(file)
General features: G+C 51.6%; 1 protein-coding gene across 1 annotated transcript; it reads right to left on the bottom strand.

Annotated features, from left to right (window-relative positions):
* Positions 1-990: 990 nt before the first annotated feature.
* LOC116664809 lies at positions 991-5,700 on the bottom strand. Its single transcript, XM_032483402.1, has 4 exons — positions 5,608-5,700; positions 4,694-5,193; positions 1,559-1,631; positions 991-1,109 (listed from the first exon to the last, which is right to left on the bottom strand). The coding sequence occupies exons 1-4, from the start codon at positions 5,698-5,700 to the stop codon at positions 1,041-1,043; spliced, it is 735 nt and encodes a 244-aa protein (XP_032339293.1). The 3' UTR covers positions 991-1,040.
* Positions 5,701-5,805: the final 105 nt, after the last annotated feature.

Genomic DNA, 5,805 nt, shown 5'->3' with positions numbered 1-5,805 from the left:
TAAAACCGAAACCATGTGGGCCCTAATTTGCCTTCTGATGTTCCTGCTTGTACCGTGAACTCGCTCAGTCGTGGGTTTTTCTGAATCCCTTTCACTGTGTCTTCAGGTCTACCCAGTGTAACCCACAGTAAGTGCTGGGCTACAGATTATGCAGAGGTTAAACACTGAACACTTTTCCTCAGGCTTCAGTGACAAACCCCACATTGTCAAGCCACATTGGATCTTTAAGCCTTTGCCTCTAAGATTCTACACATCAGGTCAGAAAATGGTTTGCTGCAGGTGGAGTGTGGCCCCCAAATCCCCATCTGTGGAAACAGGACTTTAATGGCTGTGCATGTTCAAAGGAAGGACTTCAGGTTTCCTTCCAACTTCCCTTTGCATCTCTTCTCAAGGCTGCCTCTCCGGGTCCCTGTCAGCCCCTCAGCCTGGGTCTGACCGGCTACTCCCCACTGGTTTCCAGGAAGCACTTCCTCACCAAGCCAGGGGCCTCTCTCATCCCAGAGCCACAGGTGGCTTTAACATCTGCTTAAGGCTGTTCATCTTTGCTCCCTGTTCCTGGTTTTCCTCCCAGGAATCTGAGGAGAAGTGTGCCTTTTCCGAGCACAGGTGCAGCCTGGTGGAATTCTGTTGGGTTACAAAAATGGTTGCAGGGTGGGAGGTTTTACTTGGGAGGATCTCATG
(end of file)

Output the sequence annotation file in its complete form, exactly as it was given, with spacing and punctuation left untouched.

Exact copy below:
General features: G+C 51.6%; 1 protein-coding gene across 1 annotated transcript; it reads right to left on the bottom strand.

Annotated features, from left to right (window-relative positions):
* Positions 1-990: 990 nt before the first annotated feature.
* LOC116664809 lies at positions 991-5,700 on the bottom strand. Its single transcript, XM_032483402.1, has 4 exons — positions 5,608-5,700; positions 4,694-5,193; positions 1,559-1,631; positions 991-1,109 (listed from the first exon to the last, which is right to left on the bottom strand). The coding sequence occupies exons 1-4, from the start codon at positions 5,698-5,700 to the stop codon at positions 1,041-1,043; spliced, it is 735 nt and encodes a 244-aa protein (XP_032339293.1). The 3' UTR covers positions 991-1,040.
* Positions 5,701-5,805: the final 105 nt, after the last annotated feature.

Genomic DNA, 5,805 nt, shown 5'->3' with positions numbered 1-5,805 from the left:
TAAAACCGAAACCATGTGGGCCCTAATTTGCCTTCTGATGTTCCTGCTTGTACCGTGAACTCGCTCAGTCGTGGGTTTTTCTGAATCCCTTTCACTGTGTCTTCAGGTCTACCCAGTGTAACCCACAGTAAGTGCTGGGCTACAGATTATGCAGAGGTTAAACACTGAACACTTTTCCTCAGGCTTCAGTGACAAACCCCACATTGTCAAGCCACATTGGATCTTTAAGCCTTTGCCTCTAAGATTCTACACATCAGGTCAGAAAATGGTTTGCTGCAGGTGGAGTGTGGCCCCCAAATCCCCATCTGTGGAAACAGGACTTTAATGGCTGTGCATGTTCAAAGGAAGGACTTCAGGTTTCCTTCCAACTTCCCTTTGCATCTCTTCTCAAGGCTGCCTCTCCGGGTCCCTGTCAGCCCCTCAGCCTGGGTCTGACCGGCTACTCCCCACTGGTTTCCAGGAAGCACTTCCTCACCAAGCCAGGGGCCTCTCTCATCCCAGAGCCACAGGTGGCTTTAACATCTGCTTAAGGCTGTTCATCTTTGCTCCCTGTTCCTGGTTTTCCTCCCAGGAATCTGAGGAGAAGTGTGCCTTTTCCGAGCACAGGTGCAGCCTGGTGGAATTCTGTTGGGTTACAAAAATGGTTGCAGGGTGGGAGGTTTTACTTGGGAGGATCTCATG